Catherine Breillat, hated movie director
Anatomy of Hell by Catherine Breillat, starring Amira Cesar and Rocco Siffredi
Catherine Breillat, born July 13, 1948, is an independent and provocative French filmmaker, novelist and professor of cinema at the European Graduate School. Her controversial films focus on physical intimacy, gender conflict, and male domination of women.
Breillat suffered a stroke in 2004, but is fighting back to health and plans to make a movie entitled
Bad Love starring supermodel Naomi Campbell.
In America and throughout the mainstream, an artist is a crowd-pleasing moneymaker.
Europe, particularly France, sees it differently. Artists are an elite outfit who refuse to conform, will not play by the rules, and produce for their own and art's sake, not to please the lowest common denominator or the market.
Catherine Breillat. [See Isabelle Huppert]
The Last Mistress. [See foreign movies]
Amira Casar, star of Anatomy of Hell. [See Monika Treut movies]
Catherine Breillat, the provocative French movie director, is an extreme artist, even in the European tradition,pushing boundaries, upsetting audiences, and struggling to finance her projects.
All true artists are hated, says Breillat.
Only conformists are ever adored.
I am the pariah of French cinema, she says.
That can make things complicated for me: it is never easy to drum up a budget or to find a distributor for my films in France. Some people refuse even to read my scripts. But it also makes me very happy because hatred is invigorating.
In the United States, Breillat is panned by critics and ignored by audiences. Her 2003 feature
Anatomy of Hell, which accused gay men of being woman haters, was ridiculed by almost every manstream critic.
Normally fair and polite Roger Ebert wrote,
They talk. They speak as only the French can speak, as if it is not enough for a concept to be difficult, it must be impenetrable. No two real people in the history of mankind have ever spoken like this, save perhaps for some of Breillat's friends that even she gets bored by.
Britain's BBC was kinder, making the effort to penetrate Breillat's difficult and at times offensive movie: Anatomy of Hell isa stoically serious movie ... one of the most groundbreaking films in recent memory in terms of both [its] explicitness ... and its commitment to such an austere intellectual discourse.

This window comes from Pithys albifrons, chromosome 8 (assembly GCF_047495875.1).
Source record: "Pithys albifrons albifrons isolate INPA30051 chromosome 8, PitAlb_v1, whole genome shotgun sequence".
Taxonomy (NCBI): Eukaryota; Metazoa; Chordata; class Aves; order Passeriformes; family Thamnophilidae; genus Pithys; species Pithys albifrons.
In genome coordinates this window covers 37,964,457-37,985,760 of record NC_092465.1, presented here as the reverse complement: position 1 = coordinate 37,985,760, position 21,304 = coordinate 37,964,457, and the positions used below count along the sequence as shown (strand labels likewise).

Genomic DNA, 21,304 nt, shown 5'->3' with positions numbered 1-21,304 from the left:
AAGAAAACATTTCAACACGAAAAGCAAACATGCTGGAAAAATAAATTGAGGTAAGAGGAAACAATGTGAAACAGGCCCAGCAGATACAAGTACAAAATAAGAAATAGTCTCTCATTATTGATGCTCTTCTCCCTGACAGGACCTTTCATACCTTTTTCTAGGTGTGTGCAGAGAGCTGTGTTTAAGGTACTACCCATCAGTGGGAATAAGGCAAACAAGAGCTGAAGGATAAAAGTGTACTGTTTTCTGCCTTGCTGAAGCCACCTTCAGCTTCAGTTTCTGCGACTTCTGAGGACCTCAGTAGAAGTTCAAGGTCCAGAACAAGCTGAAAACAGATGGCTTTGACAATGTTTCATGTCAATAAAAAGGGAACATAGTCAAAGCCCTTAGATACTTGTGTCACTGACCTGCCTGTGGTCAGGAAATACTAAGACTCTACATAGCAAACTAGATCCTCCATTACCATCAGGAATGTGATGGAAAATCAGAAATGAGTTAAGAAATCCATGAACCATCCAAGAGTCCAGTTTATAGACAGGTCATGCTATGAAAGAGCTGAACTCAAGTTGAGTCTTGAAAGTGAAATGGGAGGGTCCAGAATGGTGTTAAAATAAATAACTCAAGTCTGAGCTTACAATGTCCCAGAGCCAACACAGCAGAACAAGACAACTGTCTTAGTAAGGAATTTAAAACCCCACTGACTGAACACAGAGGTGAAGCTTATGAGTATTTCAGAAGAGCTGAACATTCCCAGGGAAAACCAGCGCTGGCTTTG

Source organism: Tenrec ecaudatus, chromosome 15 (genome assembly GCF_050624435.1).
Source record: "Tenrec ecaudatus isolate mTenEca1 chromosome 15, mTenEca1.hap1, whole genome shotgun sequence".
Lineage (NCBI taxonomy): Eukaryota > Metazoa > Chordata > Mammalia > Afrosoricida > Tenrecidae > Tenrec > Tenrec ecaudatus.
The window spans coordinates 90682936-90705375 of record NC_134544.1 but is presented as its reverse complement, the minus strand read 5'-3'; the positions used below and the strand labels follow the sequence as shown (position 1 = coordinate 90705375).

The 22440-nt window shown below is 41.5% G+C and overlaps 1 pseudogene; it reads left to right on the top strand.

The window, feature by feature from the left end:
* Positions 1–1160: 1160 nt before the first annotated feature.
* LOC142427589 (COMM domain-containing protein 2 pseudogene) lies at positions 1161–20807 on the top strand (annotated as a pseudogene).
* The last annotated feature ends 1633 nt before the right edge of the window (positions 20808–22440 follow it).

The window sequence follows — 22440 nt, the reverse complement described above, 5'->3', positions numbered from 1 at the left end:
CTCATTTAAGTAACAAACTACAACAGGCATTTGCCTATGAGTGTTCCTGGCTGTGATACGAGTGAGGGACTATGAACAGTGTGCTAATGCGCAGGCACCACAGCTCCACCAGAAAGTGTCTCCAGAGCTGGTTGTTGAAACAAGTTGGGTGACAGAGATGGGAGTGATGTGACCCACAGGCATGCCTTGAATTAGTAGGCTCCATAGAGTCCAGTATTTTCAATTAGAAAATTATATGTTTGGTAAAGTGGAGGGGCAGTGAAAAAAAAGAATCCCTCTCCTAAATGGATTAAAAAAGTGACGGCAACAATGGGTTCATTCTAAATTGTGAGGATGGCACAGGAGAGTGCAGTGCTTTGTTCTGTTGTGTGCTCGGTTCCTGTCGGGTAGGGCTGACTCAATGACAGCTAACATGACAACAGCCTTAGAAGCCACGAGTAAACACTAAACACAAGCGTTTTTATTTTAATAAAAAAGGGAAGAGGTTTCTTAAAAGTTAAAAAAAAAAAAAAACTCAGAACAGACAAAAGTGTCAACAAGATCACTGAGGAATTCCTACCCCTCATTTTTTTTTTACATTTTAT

(2007), a costume drama based on a novel by Jules Amedee Barbey d'Aurevilly and starring Asia Argento, is a Breillat movie most critics respect, and a number of them like.
Michael Phillips of The Chicago Tribune writes:The way Breillat photographs the androgynous, slim-hipped Fu'ad Ait Aatou (Ryno de Marigny) and the avid-eyed Argento (no one’s idea of androgynous), the director’s playing with our perceptions of gender and power and desire. Argento seizes each scene with both hands, adding surprising layers of feeling as she goes... you are getting a lesson in how to capture the essence of a time and place without falling prey to “period film acting.
Armand Whyte's opinion: In America we have been spoiled to believe that films must be accessible and entertaining. If they are not, it is always the director's fault, never the audience's.
Catherine Breillat slaps that notion hard in the face. Her movies anger, frustrate, annoy, bore, and perplex us with their explorations of the myriad ways men find to degrade and insult women, particularly their bodies.
Breillat is a brave and infuriating artist, in my mind much more gifted than the German Monika Treut. Breillat's work is worth the struggle even though it at times is like watching a filmed version of a doctoral thesis in women's studies.
By Armand Whyte
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